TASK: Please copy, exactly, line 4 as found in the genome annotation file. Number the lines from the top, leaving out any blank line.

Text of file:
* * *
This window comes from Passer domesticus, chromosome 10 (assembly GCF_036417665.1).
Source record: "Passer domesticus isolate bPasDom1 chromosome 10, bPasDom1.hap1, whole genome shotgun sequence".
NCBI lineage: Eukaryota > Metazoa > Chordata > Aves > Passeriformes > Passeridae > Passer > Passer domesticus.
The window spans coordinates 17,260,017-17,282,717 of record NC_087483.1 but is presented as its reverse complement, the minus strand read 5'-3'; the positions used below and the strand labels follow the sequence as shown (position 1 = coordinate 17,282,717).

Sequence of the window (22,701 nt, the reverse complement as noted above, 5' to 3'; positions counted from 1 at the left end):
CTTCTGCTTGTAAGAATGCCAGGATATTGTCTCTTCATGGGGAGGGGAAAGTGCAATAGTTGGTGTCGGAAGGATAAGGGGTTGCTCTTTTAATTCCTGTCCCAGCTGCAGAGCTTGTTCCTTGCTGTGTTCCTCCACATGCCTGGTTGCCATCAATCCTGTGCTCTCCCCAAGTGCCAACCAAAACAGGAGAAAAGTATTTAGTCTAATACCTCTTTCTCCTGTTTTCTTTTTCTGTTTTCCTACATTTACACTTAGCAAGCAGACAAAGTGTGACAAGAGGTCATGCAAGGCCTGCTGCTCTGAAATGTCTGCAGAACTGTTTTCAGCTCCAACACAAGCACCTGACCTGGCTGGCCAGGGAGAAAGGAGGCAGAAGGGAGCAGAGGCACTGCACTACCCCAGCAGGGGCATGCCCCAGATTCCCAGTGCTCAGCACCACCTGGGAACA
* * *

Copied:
The window spans coordinates 17,260,017-17,282,717 of record NC_087483.1 but is presented as its reverse complement, the minus strand read 5'-3'; the positions used below and the strand labels follow the sequence as shown (position 1 = coordinate 17,282,717).